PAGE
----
How many of you still do programming?

LionelTeoLionelTeo Member Posts: 526 ■■■■■■■□□□
I am an infosec professional working largely in a SOC enviroment, my daily duty is to monitor for traffic, both in compliance and attack, as well as to document the procedures down for investigation, explanation and analysis for both audit and understanding purposes.

Recently I had decided to move back to programming due to curiousity and to learn python, ruby, C, perl, assembly for the next milestone of my knowledge. Back in my times at school I had only learn Java and C++. The last time I touch was a shell script for google hacking 2 years ago, and before that, majority was in school, andthat was about 6 years ago. Learning back programming was tough.

So while going through the book, I painfully type those examples one by one and I follow along. I was happy that I manage to create a Sled Generator (to replace random characters for x90) in C last night as part of a book challenge and got it working (there was no answer given or found online). I was delighted I still haven't "lost it" and manage to get to piece a working codes from research.

While at it, I am just curious on this, how many of you are still in programming, or plan to start on it back in the future?


  • the_Grinchthe_Grinch Member Posts: 4,165 ■■■■■■■■■■
    It is about the same for me. I don't work at a SOC, but do work in regulation/compliance. Recently we've been developing our own tools to accomplish certain tasks and Python has been the go to language. I had tried to start learning it on my own, but without a reason I never got far. Now I am doing surprisingly well. I figure I'm staying put for awhile, but I think now I will make sure my next role includes a fair amount of programming.
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  • YFZbluYFZblu Member Posts: 1,462 ■■■■■■■■□□
    I work in a SOC as well, performing traditional NSM like the OP outlined. I learned Python, and it has been a tremendous help in automating tasks the SOC used to trudge through manually. I also learned the basics of JavaScript (mostly for reversing exploit kit redirects) and C. I'm starting OSCP next week, and I'm sure I'll need to pick up some bash scripting for that in the meantime.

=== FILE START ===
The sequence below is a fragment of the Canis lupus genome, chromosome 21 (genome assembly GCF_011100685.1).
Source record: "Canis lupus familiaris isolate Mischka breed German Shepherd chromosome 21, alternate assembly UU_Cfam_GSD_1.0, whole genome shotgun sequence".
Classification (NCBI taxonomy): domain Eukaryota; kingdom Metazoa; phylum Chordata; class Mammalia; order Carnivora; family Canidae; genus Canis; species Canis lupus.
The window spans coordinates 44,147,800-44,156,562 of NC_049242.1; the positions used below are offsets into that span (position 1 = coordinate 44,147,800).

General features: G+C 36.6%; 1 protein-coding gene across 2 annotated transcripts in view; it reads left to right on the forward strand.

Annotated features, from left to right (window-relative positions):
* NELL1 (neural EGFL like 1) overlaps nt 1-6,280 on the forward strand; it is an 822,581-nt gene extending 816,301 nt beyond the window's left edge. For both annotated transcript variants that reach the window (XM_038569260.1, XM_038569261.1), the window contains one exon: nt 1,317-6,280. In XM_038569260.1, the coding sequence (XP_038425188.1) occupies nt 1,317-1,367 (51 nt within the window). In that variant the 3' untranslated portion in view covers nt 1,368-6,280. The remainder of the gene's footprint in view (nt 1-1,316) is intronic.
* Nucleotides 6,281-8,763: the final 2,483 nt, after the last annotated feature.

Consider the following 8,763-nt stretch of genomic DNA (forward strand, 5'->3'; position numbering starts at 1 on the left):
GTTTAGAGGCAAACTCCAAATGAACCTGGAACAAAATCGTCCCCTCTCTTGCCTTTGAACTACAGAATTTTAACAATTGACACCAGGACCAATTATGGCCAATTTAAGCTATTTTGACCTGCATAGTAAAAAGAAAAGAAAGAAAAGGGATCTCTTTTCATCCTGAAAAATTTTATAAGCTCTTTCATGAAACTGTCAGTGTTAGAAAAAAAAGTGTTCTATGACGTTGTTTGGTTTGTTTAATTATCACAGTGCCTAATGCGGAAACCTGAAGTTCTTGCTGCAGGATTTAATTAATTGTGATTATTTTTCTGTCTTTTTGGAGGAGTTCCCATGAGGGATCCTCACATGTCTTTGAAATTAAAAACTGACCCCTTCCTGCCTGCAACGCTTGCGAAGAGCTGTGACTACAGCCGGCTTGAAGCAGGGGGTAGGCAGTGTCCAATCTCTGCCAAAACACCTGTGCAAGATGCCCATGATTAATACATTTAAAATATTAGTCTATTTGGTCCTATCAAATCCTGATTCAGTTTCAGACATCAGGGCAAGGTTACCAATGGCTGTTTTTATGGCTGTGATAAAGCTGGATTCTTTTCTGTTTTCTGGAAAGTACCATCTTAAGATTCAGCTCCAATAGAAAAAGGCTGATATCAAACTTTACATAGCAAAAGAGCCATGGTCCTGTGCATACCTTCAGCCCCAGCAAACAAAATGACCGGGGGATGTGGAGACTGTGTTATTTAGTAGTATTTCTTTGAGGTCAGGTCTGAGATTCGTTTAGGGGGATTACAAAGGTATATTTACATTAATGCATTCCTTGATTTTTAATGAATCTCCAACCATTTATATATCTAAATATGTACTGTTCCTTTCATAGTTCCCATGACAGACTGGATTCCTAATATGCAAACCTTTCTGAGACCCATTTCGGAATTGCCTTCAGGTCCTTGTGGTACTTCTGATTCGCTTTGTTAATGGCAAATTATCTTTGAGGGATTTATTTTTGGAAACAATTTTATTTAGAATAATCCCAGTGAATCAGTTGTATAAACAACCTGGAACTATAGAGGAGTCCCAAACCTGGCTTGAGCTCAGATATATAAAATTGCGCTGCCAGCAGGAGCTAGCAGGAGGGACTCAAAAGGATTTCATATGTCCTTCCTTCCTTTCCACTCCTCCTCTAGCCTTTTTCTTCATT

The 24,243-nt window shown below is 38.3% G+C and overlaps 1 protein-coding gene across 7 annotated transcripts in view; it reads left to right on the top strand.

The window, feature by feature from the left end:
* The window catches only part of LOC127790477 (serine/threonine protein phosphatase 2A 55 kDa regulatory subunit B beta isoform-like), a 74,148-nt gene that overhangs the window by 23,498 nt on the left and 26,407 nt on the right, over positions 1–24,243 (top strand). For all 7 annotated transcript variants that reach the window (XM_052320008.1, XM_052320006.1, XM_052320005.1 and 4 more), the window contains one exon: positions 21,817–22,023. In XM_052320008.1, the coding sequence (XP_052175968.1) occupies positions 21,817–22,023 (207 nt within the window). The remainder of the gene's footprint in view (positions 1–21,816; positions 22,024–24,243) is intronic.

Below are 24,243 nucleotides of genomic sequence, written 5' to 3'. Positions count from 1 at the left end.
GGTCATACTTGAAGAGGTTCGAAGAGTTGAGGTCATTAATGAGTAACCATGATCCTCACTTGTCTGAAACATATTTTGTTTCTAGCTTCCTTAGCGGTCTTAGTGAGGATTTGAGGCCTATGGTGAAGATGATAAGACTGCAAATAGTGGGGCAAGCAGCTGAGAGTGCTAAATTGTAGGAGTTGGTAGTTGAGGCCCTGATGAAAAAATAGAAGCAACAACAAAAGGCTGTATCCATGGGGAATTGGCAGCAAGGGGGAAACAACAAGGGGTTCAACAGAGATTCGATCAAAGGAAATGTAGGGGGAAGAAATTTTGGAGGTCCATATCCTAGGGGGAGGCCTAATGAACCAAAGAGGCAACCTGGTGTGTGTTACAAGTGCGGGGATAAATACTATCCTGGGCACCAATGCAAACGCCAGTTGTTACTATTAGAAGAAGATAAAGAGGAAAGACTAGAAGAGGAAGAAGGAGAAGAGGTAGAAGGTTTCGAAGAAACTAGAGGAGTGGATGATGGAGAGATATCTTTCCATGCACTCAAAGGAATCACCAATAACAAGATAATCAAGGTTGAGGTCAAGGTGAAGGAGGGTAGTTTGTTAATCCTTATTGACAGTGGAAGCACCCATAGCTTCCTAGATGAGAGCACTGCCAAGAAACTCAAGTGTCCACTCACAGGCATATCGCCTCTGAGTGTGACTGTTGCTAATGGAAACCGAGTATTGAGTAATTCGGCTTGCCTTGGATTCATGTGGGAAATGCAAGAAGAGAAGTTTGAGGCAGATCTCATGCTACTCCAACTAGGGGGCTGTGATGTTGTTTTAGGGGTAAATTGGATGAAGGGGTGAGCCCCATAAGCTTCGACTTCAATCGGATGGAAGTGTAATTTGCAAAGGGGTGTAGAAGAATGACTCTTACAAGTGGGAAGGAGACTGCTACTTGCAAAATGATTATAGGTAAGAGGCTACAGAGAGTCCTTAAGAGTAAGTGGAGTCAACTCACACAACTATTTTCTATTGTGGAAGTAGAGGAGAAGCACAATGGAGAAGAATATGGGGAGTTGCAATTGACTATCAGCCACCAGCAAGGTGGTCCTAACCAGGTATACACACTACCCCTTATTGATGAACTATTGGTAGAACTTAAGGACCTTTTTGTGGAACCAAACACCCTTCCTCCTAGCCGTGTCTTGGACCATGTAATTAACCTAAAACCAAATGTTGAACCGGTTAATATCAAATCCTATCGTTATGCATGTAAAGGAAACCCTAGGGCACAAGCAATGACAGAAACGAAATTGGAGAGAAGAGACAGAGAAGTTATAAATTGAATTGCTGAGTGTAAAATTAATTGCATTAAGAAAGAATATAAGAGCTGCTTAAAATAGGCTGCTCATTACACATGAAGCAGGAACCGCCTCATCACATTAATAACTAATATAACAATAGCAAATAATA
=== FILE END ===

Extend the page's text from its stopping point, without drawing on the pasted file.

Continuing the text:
• paul78paul78 Member Posts: 3,016 ■■■■■■■■■■
    I miss certain aspects of programming a lot. That's where I started my career and today I don't get a chance to do it today.

    On the flip side, I find that I do enjoy it more now that I do it mainly as a hobby and diversion. Like you, I get a great sense of satisfaction when a particular project starts to work. I am very fortunate that the unencumbered process of programming various little projects has a benefit of keeping me close to various technologies that I'm interested in. This has the benefit that I can sometimes translate the learning interesting technology for my day-job.
  • gorebrushgorebrush Member Posts: 2,741
    I really ought to learn Python, but the CCIE kinda takes over everything :)
  • cgrimaldocgrimaldo Member Posts: 439 ■■■■□□□□□□
    I'm studying for my CISSP hoping that it will help open some doors into a full-time security role. That being said, I know that programming is very valuable in the field and I plan on learning python as my first language seeing as that is the one that gets mentioned the most when it comes to useful languages to learn in the ITsec field.
  • N2ITN2IT Inactive Imported Users Posts: 7,483 ■■■■■■■■■■
    I write A LOT of SQL which keeps my mind fresh. I also write some VBA but have been building all my reports using SQL lately.
  • DevilWAHDevilWAH Member Posts: 2,997 ■■■■■■■■□□
    I find my self more and more writing code to help with my wife's data analysis. I am not a programmer by any means but along with Google can muddle my way through in a number of languages. Both scripting From VB through various script to C.
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  • ally_ukally_uk Member Posts: 1,145 ■■■■□□□□□□
    As a hobby I do all my programming currently outside at home. I work in a environment with a heavy emphasis on Windows.

    I have developed a bit of a obsession with Linux so being a programming noob I am dabbling with Bash scripting nothing to extravagant just learning the fundamentals of how to write good clean code learning about variable declaration, loops, functions, arguments that kind of thing.

    I am thinking of going down the python route afterwards figured I could apply any expertise I learn to both the Linux and Windows platform and it could have some benefit in the work environment.
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